In all likelihood, you’ve heard of the Placebo Effect before. Not Placebo, the whiney, androgynous, English alternative rock group. I’m talking about the Placebo Effect. I find that the best and most scientifically accurate explanation of this fascinating phenomenon is provided by the 1970’s rock band, Journey:
“Don’t stop, belieeeeeving!! Hold on to that feeeeeeeling!!”
The Placebo Effect is the actual or at least perceived improvement noted when a patient is given a totally useless “medicine” or “treatment” for a condition or disease. Only, the patient doesn’t know that the pills he or she is taking are actually completely inert, such as sugar pills, which are about as useful in treating disease as 10 Hail Mary’s. Sugar pills can’t cure anything other than boring tea, but, interestingly enough, you can overdose on them. When you do, the results are a hammering heart rate, Type 2 diabetes and hyperactivity.
Why on EARTH would any doctor want to treat a patient with sugar pills? If the treatment is ineffective, aren’t they wasting the patient’s time: why would they risk that?
Well, placebos, which come in the form of medicines AND procedures, including surgery, are most importantly used in medical research and in the development of new pharmaceuticals. In other words, they’re not actually prescribed by doctors to ailing patients.
Placebos are used in clinical trials to measure the physical response of patients to a useless drug (which they believe to be the real thing), versus those on an active drug. This helps the lab-coat clad nerds developing the medicine understand what improvement is a result of actual curing versus psychological “wishful thinking”.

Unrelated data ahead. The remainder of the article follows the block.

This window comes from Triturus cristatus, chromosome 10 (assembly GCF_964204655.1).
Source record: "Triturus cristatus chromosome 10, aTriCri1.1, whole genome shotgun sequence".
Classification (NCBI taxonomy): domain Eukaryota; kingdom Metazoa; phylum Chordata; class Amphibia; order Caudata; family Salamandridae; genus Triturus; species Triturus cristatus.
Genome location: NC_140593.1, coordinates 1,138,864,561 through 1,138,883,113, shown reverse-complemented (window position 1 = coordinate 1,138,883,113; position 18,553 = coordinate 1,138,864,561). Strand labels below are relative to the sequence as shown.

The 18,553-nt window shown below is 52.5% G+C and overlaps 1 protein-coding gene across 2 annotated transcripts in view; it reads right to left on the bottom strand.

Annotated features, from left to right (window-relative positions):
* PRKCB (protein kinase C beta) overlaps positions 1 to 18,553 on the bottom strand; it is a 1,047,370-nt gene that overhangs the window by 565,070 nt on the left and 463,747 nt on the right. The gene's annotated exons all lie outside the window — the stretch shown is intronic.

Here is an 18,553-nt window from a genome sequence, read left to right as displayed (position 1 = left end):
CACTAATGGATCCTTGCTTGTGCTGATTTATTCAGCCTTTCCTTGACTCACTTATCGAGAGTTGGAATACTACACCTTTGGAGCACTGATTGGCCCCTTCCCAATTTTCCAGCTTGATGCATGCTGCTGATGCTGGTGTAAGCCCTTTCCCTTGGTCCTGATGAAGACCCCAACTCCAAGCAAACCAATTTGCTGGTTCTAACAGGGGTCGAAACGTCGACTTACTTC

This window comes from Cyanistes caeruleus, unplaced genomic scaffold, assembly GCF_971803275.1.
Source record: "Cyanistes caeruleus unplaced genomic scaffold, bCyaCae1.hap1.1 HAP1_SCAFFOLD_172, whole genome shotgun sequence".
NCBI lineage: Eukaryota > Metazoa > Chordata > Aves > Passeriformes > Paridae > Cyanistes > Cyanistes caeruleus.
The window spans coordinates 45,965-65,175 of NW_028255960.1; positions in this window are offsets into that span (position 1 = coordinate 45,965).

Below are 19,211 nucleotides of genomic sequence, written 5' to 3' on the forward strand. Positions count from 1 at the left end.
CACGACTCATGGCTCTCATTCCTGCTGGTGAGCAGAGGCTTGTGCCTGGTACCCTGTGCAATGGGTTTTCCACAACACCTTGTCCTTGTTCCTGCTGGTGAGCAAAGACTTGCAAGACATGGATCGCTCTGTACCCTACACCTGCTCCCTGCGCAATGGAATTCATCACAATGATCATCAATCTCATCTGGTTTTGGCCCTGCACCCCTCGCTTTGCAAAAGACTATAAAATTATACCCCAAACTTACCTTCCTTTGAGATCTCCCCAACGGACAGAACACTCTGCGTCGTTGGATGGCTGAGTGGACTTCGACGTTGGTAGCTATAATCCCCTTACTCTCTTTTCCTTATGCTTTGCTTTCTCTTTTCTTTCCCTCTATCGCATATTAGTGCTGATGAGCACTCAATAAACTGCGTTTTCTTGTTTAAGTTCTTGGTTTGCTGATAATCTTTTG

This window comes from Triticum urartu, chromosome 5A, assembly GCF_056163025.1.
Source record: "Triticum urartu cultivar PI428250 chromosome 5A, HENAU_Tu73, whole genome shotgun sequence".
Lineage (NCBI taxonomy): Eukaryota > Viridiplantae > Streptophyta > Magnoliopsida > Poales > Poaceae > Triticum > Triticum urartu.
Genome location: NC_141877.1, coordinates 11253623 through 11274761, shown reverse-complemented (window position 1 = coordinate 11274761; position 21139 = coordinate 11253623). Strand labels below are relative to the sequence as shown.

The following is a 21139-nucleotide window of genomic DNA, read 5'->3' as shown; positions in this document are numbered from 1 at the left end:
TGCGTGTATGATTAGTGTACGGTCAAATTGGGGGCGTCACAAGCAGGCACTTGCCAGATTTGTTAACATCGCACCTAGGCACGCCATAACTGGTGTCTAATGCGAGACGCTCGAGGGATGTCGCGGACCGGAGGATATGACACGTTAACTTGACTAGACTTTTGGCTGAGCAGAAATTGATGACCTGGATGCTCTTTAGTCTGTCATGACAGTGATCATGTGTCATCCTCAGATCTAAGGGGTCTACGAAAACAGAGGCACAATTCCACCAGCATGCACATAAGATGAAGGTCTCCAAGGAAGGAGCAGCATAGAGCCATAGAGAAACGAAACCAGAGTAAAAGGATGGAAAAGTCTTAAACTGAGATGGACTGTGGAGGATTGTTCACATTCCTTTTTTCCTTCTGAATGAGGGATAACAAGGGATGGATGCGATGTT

Playing with Placebos: How to Perform Clinical Trials on Human Lab Rats
First and foremost, you recruit a group of people who all have a certain disease or fulfill a certain physical profile and pay them money to be your guinea pigs. You treat half of your lab rats with the medicine you’re developing – the medicine that’s actually supposed to cure them. Then, you take the other half and you feed them sugar pills, or perform mock surgery on them. LAWD knows how you pull that off… you may get away with anesthetizing a patient, but cutting up their body with a scalpel for no darn reason is sure to piss someone off.
You tell BOTH groups that they’re receiving a treatment designed to cure their condition and its symptoms OR you don’t tell either group anything. There are, in actual fact, many different kinds of placebo procedures: some involve telling your study group that they’re receiving proper treatment (as the above example pointed out) and others involve discretion and so neither group – the test group nor the placebo group – knows whether they’re taking a real pill or a sugar pill.
You then get your guinea pigs to keep a detailed record of the way they feel and the intensity of any symptoms over the course of the next however long is necessary. This is complemented by regularly scheduled physical examinations, so that you can keep your doctorly eye over their progress, or regress in the case of Temafloxacin. Oops.
Mind Over Matter
The awesome thing about the Placebo Effect, which is a pervasive phenomenon that has been documented in countless medical study groups and controlled clinical trials, is that many of the patients who believe they’re being treated do get better! Or at least they feel better! What doctors have found is that the Placebo Effect plays a role in just about every medical intervention we use on a daily basis, such as when you take an aspirin for a headache.
Unless you prefer headaches to sex.
Of course the medication works on a pharmaceutical level, but a small component of the treatment is you believing that it will work. The power of this positive thinking actually makes you feel better, if not physically, then at least about life in general. Hope is the heroine of the emotional spectrum (not the kind that wears a cape).